A way out of this problem can be switching towards Multi-Lingual Education where respective home languages of children are used as a step to impart FLN skills and this will help them learn other subjects in their language 2 or 3. NIPUN Bharat Mission recommends mapping of home languages in every state and this exercise will help states to map the languages and design multi-lingual pedagogies to impart FLN skills to children customized as per their geographies. A robust plan is made to implement the pedagogies to achieve the target of building FLN skills in children by the time they reach Class 3rd.
Teaching a population of children speaking more than 200 languages in 9 languages at the government schools of Assam is anyway not serving the purpose of primary education in their mother tongue. As per the report of NITI Ayog, Assam had registered a drop out of 33%, the highest in the country in 2019. ASER 2019 report says that children in higher classes are unable to read a text prescribed for the initial classes.
After undertaking a proper Multi-Lingual approach as suggested by the policies to build the FKLN Skills, children can be taught a few subjects in other languages. There are tried and tested pedagogies to facilitate knowledge construction in science and math in languages other than children’s home languages.
How capable are teachers?
Introducing English as the medium of instruction for teaching science and math can pose challenges to the teachers initially but with proper hand holding and programs for effective in-service teachers’ capacity enhancement, teachers can overcome their challenges. There are a lot of teachers across the country who come from humanities backgrounds but are teaching science and mathematics in middle schools. A lot of teachers from different backgrounds are teaching English. Keeping all these challenges in mind, a framework for the curriculum of TPD has been designed by National Council for Teachers Education and implemented.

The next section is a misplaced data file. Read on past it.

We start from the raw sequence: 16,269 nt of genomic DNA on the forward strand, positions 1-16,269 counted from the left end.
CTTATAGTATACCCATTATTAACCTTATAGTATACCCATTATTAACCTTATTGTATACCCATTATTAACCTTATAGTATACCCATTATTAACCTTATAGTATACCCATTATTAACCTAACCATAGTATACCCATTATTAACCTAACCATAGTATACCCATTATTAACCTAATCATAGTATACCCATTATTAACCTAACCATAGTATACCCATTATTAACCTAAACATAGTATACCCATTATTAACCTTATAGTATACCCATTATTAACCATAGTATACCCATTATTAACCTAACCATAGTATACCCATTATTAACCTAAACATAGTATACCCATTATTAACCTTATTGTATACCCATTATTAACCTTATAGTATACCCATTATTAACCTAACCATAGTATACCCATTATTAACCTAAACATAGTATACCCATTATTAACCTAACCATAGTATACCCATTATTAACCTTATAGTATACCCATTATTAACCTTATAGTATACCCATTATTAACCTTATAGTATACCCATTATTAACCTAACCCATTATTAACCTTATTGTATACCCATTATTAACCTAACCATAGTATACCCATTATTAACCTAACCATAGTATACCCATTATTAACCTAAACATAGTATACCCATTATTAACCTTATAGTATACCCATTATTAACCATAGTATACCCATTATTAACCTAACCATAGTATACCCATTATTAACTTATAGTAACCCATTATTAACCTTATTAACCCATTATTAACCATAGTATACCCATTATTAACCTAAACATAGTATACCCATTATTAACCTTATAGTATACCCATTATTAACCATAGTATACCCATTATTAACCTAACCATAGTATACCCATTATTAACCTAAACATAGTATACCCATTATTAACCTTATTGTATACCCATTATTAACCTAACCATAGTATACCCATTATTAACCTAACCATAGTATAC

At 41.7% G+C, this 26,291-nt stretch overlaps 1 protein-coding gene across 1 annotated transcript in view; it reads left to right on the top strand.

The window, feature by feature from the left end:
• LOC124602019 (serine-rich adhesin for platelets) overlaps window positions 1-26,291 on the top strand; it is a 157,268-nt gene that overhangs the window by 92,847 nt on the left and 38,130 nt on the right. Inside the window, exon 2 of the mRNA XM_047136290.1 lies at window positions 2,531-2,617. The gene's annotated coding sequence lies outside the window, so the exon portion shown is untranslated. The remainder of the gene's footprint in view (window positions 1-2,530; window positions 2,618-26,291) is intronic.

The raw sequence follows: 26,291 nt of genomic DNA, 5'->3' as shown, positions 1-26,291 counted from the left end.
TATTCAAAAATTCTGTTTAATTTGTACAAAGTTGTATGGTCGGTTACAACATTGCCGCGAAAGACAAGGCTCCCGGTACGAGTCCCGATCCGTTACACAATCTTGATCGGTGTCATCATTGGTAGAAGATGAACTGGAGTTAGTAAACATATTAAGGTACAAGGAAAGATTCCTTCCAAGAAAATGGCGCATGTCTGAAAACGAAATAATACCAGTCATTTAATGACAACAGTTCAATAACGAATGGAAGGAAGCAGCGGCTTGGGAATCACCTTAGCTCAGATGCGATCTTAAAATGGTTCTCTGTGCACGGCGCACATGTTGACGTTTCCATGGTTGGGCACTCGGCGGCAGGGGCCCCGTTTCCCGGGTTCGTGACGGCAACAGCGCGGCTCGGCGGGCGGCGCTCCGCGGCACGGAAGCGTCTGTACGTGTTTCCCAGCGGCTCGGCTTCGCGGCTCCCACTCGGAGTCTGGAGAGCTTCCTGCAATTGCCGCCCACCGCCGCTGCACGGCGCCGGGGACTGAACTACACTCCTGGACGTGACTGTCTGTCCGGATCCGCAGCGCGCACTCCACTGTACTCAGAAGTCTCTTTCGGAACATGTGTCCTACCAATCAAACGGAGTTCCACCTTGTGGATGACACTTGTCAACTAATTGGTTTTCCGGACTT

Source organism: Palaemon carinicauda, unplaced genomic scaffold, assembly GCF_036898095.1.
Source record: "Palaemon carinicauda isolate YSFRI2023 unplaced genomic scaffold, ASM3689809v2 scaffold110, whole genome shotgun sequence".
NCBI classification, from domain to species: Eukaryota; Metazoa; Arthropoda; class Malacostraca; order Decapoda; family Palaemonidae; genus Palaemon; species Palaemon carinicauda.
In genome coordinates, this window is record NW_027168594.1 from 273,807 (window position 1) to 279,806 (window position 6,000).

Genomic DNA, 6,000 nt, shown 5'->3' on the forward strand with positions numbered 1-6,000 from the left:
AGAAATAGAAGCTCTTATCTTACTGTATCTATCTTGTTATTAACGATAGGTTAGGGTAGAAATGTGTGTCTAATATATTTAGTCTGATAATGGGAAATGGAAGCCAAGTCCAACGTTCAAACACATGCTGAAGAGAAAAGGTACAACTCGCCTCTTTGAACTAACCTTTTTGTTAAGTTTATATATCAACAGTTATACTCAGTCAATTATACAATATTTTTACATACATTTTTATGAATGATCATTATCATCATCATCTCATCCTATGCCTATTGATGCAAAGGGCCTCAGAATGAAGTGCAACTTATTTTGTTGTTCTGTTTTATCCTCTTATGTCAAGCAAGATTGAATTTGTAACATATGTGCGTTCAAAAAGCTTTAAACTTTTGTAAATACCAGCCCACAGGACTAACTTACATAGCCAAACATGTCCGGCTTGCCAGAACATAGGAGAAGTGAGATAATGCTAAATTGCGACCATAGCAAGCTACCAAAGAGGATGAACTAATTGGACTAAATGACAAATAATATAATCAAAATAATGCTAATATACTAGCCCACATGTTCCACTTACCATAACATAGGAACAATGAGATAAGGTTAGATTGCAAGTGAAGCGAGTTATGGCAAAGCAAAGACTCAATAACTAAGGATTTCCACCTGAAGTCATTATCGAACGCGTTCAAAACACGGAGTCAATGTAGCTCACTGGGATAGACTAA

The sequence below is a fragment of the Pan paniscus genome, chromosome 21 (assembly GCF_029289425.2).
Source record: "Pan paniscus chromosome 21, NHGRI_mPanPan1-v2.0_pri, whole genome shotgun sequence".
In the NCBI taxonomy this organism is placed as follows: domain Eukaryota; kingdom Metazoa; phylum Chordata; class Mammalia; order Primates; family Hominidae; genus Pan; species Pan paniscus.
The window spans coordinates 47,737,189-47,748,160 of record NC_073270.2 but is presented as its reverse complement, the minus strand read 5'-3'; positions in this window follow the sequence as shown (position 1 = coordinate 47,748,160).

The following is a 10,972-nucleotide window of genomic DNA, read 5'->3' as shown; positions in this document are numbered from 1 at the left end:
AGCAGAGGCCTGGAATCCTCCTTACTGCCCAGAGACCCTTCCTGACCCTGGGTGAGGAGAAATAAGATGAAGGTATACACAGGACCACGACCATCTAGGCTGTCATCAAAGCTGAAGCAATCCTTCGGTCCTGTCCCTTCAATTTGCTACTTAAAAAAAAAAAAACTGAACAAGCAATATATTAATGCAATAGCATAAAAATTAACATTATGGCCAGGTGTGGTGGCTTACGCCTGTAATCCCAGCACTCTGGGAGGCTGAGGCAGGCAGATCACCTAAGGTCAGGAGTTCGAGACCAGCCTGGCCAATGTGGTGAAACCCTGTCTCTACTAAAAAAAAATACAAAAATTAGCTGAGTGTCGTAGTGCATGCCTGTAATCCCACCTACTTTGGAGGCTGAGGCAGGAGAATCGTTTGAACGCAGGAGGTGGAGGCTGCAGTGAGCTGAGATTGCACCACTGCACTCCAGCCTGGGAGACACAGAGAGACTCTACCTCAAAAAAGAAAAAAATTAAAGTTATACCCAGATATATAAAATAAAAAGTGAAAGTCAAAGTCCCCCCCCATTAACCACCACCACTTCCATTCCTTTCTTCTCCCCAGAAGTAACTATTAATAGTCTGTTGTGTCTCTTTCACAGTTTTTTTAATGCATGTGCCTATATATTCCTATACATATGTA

English is a link language in Indian elite circles and presently only rich kids having caste-class privilege are having that access. Moreover, the literature available is mostly in English. Why deny children from downtrodden backgrounds this privilege?
The students’ bodies and the individuals registering their protests against this move should brainstorm on how the move can be shaped into one ensuring social justice for all. This move is regressive and is trying to deepen the education divide as was in England during the Industrial Revolution. Though it is not practically viable to design textbooks for the state of Assam in all the 200 languages, multi-lingual techniques need to be accepted to design pedagogies helping children to acquire FLN skills by the time they reach class 3rd. English can be introduced as the medium of instruction for a few subjects while implementing pedagogies to facilitate knowledge construction in children in an experiential way. Studying mathematical and scientific concepts in science will instill confidence in them and help them further to move towards attaining social justice. This is in alignment with the educational policies (RTE, NCF 2005, NEP 2020, and NIPUN Bharat) and under no way undermining the constitutional rights guaranteed to all children in India under Articles 21 and 350A.
Going by this argument, science subject should be abolished from the government schools as they lack proper laboratory facilities required for science education.
Let’s wait until 6% GDP is devoted to education for reforms and until then let the elite private schools flourish and add more members to the elite English speaking progressive circles so that the caste-class privileged can continue representing the mass struggles of downtrodden at international platforms.
The writer is an educationist and rights activist